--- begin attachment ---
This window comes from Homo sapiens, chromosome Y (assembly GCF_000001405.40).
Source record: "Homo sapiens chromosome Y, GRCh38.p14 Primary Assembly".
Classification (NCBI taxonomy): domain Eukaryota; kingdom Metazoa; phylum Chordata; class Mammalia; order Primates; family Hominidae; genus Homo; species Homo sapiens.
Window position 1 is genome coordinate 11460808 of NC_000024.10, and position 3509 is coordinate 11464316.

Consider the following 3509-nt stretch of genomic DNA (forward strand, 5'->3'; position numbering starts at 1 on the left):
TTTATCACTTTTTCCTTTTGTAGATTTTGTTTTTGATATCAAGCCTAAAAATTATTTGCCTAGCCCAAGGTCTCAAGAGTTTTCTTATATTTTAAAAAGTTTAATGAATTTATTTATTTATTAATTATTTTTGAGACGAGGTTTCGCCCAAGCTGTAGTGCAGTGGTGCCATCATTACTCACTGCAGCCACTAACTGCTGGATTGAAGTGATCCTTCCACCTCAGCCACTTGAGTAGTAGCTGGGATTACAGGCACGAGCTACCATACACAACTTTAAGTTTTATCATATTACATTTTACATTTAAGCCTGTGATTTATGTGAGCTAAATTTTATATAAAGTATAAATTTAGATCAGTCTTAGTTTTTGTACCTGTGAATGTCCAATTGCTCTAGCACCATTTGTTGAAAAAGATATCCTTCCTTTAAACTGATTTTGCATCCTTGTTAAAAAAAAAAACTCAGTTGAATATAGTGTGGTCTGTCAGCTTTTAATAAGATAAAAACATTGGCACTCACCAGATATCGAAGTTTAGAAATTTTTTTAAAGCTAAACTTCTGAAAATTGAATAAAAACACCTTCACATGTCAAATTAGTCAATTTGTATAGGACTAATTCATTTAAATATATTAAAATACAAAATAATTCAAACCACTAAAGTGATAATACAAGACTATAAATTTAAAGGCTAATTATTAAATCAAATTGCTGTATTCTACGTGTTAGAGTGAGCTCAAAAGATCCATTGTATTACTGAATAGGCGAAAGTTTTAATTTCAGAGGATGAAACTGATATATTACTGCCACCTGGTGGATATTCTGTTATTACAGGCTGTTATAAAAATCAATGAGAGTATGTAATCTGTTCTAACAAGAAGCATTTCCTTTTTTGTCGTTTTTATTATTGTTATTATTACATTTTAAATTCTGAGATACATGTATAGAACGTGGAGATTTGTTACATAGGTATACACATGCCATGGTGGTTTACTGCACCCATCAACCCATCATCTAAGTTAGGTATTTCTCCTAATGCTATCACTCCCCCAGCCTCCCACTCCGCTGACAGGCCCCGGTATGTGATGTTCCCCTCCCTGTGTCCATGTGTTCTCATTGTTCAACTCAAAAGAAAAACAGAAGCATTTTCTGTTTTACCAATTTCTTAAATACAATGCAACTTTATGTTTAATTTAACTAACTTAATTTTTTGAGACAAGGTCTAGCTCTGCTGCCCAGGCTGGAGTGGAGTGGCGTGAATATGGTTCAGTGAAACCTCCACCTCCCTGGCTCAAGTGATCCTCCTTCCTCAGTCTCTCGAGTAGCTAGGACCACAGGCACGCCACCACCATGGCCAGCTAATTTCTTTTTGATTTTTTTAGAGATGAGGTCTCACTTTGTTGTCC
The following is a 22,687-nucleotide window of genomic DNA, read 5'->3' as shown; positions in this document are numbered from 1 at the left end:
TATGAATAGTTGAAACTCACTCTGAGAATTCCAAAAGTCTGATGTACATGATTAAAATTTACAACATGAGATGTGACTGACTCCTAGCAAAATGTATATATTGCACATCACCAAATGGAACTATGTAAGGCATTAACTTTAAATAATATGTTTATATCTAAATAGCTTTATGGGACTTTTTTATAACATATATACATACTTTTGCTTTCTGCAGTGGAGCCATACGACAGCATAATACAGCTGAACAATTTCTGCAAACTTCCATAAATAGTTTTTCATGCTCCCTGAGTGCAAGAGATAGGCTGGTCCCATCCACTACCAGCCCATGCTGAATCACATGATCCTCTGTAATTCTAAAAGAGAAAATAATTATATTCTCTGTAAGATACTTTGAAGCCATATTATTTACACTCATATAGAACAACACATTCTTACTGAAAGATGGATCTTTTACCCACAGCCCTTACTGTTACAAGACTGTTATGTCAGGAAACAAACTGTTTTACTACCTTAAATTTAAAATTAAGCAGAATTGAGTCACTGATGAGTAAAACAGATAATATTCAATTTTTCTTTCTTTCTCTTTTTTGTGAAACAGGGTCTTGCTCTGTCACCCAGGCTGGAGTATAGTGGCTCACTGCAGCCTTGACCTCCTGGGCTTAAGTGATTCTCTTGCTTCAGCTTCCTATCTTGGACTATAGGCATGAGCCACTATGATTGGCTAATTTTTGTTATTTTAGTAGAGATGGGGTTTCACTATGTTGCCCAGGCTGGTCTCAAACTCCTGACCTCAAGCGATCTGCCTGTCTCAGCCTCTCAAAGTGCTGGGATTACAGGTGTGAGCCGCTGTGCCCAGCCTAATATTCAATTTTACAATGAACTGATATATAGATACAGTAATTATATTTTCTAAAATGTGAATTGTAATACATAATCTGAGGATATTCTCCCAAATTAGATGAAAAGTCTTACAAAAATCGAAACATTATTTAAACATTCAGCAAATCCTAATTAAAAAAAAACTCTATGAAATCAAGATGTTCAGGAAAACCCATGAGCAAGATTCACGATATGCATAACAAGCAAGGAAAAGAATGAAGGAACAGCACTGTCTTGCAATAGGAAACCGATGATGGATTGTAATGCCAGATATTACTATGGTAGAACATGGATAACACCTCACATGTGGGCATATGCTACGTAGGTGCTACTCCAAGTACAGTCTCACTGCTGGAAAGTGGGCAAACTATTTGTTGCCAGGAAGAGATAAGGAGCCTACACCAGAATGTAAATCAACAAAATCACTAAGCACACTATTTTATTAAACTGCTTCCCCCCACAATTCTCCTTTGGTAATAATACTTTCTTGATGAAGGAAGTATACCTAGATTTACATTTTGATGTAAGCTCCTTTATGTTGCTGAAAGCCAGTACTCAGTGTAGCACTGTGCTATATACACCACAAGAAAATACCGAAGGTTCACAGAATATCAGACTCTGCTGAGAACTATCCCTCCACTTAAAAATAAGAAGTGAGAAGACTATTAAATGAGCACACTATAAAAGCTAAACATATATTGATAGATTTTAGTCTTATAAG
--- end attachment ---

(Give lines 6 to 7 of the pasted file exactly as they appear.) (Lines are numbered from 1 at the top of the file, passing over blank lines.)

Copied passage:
TTTATCACTTTTTCCTTTTGTAGATTTTGTTTTTGATATCAAGCCTAAAAATTATTTGCCTAGCCCAAGGTCTCAAGAGTTTTCTTATATTTTAAAAAGTTTAATGAATTTATTTATTTATTAATTATTTTTGAGACGAGGTTTCGCCCAAGCTGTAGTGCAGTGGTGCCATCATTACTCACTGCAGCCACTAACTGCTGGATTGAAGTGATCCTTCCACCTCAGCCACTTGAGTAGTAGCTGGGATTACAGGCACGAGCTACCATACACAACTTTAAGTTTTATCATATTACATTTTACATTTAAGCCTGTGATTTATGTGAGCTAAATTTTATATAAAGTATAAATTTAGATCAGTCTTAGTTTTTGTACCTGTGAATGTCCAATTGCTCTAGCACCATTTGTTGAAAAAGATATCCTTCCTTTAAACTGATTTTGCATCCTTGTTAAAAAAAAAAACTCAGTTGAATATAGTGTGGTCTGTCAGCTTTTAATAAGATAAAAACATTGGCACTCACCAGATATCGAAGTTTAGAAATTTTTTTAAAGCTAAACTTCTGAAAATTGAATAAAAACACCTTCACATGTCAAATTAGTCAATTTGTATAGGACTAATTCATTTAAATATATTAAAATACAAAATAATTCAAACCACTAAAGTGATAATACAAGACTATAAATTTAAAGGCTAATTATTAAATCAAATTGCTGTATTCTACGTGTTAGAGTGAGCTCAAAAGATCCATTGTATTACTGAATAGGCGAAAGTTTTAATTTCAGAGGATGAAACTGATATATTACTGCCACCTGGTGGATATTCTGTTATTACAGGCTGTTATAAAAATCAATGAGAGTATGTAATCTGTTCTAACAAGAAGCATTTCCTTTTTTGTCGTTTTTATTATTGTTATTATTACATTTTAAATTCTGAGATACATGTATAGAACGTGGAGATTTGTTACATAGGTATACACATGCCATGGTGGTTTACTGCACCCATCAACCCATCATCTAAGTTAGGTATTTCTCCTAATGCTATCACTCCCCCAGCCTCCCACTCCGCTGACAGGCCCCGGTATGTGATGTTCCCCTCCCTGTGTCCATGTGTTCTCATTGTTCAACTCAAAAGAAAAACAGAAGCATTTTCTGTTTTACCAATTTCTTAAATACAATGCAACTTTATGTTTAATTTAACTAACTTAATTTTTTGAGACAAGGTCTAGCTCTGCTGCCCAGGCTGGAGTGGAGTGGCGTGAATATGGTTCAGTGAAACCTCCACCTCCCTGGCTCAAGTGATCCTCCTTCCTCAGTCTCTCGAGTAGCTAGGACCACAGGCACGCCACCACCATGGCCAGCTAATTTCTTTTTGATTTTTTTAGAGATGAGGTCTCACTTTGTTGTCC
The following is a 22,687-nucleotide window of genomic DNA, read 5'->3' as shown; positions in this document are numbered from 1 at the left end: